The battery seems to last about an hour from full charge which should be plenty for recording my failures when the Cnutmobile is up and running. I need to get some 3mm stud rods to properly fit the units together but I can wait (again) for them to arrive as I still need to plug the RPM counter components and temperature sensor into the breadboard. Oh and get them working alongside the GPS.

I need to test the range of the VNC connection when out and about; in my postage stamp sized garden I can wander to the furthest reach with the Pi in the opposite corner and still get a signal. This will be useful info to have. So if you were in a Marks and Sparks carpark watching a worried looking middle aged bloke looking at a suspicious yellow box on his car and his phone the other day, that was me. Range is about 70 paces so I would guess in the region of 50 metres or so. That is going to be most excellent.

At the minute the main worries I have about the car’s efficacy are the polycarbonate gear box shell being too weak, the gear change mechanism and how good at driving it I will need to be to change gear without shearing the gears and hubs into an expensive mess, and whether the chassis will buckle if I go over broken ground. Crash damage and repair is also an issue; as I decide how everything is put together I do not want to have to re-make the entire chassis from scratch just to fix a single broken element. I am not sure if the 6mm shafts the gearbox is built on are going to be strong enough.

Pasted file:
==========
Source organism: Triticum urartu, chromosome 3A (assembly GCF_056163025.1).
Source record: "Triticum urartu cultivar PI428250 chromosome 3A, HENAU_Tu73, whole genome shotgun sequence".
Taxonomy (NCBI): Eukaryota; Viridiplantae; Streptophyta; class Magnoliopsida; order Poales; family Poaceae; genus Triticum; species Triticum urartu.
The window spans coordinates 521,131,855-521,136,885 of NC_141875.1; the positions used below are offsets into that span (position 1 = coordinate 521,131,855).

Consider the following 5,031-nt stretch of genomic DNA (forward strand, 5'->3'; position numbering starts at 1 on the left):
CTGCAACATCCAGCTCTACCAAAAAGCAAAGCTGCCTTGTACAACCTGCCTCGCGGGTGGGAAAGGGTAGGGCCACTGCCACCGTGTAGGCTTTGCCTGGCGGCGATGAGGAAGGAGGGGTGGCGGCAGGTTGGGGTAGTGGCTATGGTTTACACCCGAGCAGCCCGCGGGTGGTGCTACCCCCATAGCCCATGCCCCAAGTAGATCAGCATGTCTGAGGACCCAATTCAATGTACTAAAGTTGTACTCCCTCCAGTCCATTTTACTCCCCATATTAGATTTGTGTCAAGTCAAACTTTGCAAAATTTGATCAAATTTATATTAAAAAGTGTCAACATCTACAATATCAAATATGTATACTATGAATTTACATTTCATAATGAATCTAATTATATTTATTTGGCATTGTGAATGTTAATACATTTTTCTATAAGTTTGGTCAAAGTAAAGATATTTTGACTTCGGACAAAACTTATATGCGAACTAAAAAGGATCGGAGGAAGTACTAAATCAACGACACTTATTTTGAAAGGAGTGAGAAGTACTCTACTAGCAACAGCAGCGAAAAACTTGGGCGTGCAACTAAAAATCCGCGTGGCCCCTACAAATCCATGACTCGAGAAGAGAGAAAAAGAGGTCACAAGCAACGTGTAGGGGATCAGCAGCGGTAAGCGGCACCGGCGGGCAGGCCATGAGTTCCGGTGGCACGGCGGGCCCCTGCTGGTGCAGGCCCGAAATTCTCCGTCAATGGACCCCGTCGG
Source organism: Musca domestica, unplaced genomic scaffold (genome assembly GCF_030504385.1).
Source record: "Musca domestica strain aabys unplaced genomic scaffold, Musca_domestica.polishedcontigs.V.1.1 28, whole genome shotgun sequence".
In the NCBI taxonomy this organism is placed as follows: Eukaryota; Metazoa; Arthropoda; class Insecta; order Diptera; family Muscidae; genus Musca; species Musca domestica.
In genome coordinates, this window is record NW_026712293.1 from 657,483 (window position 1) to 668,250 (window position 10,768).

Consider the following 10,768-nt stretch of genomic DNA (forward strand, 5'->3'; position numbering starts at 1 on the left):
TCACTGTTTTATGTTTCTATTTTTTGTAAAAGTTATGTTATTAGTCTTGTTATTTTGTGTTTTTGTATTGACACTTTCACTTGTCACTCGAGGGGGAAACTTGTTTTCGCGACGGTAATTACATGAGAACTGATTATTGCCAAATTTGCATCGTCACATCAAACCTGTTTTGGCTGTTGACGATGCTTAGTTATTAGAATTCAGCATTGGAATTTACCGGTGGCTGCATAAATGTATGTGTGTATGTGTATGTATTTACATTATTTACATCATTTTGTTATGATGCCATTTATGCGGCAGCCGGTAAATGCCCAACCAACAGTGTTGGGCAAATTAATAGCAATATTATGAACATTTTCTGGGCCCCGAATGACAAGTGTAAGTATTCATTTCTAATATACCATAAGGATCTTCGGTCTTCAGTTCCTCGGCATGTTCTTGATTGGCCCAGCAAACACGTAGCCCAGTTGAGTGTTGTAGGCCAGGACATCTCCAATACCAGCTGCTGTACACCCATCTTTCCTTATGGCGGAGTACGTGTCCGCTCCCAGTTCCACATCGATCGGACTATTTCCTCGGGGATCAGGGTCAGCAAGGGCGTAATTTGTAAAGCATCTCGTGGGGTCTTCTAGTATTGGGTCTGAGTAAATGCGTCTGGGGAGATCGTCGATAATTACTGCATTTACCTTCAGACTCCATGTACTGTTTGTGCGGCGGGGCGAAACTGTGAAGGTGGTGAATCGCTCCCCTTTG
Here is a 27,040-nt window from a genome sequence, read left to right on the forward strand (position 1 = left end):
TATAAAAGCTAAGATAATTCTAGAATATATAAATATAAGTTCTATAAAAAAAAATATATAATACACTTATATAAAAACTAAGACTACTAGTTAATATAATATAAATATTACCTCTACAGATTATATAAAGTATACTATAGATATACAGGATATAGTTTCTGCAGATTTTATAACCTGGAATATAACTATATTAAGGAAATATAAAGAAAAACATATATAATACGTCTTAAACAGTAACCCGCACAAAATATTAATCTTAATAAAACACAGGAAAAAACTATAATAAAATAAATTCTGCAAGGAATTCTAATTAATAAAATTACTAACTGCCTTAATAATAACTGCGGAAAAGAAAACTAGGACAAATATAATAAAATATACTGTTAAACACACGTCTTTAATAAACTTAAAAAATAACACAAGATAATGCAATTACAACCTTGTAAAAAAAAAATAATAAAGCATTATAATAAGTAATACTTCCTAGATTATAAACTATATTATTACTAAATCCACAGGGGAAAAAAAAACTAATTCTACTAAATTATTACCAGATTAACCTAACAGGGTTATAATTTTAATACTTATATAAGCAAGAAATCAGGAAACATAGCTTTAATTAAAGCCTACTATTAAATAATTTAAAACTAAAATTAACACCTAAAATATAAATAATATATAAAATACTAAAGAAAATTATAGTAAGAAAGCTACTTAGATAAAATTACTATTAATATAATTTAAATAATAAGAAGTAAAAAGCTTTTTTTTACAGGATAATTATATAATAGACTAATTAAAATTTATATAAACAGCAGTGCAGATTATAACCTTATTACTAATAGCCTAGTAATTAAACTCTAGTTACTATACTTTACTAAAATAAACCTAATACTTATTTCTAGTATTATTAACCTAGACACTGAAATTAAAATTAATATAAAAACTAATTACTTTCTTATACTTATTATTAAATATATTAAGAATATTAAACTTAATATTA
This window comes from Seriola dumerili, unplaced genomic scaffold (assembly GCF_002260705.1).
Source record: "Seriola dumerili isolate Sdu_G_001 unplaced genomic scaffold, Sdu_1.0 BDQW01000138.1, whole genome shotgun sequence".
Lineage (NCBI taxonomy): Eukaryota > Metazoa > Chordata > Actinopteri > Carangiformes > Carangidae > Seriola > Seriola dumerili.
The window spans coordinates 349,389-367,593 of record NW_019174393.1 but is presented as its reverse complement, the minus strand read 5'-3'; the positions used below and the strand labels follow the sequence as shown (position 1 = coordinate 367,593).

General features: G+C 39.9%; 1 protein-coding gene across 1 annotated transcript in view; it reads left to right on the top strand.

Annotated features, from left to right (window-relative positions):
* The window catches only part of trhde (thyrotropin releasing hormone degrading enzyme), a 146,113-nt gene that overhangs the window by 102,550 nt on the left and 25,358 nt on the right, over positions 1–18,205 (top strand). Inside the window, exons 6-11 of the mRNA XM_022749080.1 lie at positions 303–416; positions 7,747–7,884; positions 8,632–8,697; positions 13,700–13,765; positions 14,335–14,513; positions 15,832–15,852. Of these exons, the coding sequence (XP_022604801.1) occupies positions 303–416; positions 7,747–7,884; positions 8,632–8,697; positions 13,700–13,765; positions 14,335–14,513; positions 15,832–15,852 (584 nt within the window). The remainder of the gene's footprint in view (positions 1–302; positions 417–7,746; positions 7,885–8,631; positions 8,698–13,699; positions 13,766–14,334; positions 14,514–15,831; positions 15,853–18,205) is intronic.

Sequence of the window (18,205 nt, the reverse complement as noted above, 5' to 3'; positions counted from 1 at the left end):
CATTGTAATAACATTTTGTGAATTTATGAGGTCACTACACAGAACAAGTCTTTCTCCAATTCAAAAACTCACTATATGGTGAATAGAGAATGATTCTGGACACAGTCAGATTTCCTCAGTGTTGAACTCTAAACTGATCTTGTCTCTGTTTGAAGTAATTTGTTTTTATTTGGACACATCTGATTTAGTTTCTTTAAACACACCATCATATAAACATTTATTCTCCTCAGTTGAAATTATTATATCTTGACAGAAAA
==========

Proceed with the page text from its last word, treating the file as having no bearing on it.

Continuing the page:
Maintenance should be relatively easy; once built then the front and rear diffs won’t need greasing too often, the main gearbox is open to the elements (just waiting for a small piece of gravel to get caught between the gears and smash everything up) and the servos and radio gear should be easy to get at.

These things are but parts of the many, many problems and worries that sit on either the “Too Hard to Fix Right Now” and “I’ll Fix It When It Breaks” piles.